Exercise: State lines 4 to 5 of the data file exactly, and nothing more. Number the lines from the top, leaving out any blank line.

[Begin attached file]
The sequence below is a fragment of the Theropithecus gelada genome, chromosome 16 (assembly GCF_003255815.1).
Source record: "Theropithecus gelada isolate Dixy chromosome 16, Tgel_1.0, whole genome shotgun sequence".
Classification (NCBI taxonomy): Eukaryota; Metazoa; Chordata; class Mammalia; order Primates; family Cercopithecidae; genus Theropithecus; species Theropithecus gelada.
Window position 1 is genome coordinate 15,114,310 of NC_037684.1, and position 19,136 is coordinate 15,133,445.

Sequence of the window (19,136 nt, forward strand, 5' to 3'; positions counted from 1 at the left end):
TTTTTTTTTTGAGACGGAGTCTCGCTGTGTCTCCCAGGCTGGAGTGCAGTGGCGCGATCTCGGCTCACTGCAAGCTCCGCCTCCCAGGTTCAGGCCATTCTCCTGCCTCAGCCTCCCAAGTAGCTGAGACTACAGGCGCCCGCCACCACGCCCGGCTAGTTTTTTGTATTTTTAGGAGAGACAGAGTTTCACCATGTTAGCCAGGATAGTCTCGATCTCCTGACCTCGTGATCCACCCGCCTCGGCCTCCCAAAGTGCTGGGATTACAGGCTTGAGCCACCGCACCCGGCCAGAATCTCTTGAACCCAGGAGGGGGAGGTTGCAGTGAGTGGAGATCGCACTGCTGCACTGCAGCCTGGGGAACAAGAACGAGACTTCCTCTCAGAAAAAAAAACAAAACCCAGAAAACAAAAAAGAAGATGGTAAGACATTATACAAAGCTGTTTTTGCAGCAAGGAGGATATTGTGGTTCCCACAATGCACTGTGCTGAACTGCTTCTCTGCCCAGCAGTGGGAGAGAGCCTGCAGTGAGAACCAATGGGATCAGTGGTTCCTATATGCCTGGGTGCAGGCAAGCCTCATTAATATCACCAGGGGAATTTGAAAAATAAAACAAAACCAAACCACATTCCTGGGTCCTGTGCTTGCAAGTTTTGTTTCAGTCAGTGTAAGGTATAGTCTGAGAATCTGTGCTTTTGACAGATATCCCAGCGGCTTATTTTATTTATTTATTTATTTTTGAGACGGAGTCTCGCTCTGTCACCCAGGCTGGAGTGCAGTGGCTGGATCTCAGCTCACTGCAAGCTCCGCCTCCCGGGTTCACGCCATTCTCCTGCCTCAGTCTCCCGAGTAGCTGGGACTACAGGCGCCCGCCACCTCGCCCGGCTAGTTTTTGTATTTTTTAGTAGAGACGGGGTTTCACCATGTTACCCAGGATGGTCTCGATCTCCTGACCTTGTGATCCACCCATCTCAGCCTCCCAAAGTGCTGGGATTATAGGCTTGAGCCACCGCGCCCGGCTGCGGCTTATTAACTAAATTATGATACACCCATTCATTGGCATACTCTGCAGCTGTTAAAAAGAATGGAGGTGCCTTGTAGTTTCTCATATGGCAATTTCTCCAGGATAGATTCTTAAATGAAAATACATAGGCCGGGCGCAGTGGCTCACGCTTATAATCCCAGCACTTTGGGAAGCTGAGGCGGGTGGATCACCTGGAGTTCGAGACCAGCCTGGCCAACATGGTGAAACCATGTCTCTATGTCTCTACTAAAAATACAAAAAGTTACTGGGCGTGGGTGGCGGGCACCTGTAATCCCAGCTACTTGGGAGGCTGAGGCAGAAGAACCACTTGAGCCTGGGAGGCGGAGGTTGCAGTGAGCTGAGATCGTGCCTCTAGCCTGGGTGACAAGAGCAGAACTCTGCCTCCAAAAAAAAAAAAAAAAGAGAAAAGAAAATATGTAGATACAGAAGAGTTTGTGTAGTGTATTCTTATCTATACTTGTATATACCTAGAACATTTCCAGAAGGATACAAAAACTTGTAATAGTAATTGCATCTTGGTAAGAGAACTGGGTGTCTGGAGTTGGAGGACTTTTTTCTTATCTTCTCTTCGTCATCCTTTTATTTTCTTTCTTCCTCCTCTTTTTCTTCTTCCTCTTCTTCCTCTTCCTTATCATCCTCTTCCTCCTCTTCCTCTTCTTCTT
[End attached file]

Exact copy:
Window position 1 is genome coordinate 15,114,310 of NC_037684.1, and position 19,136 is coordinate 15,133,445.

Sequence of the window (19,136 nt, forward strand, 5' to 3'; positions counted from 1 at the left end):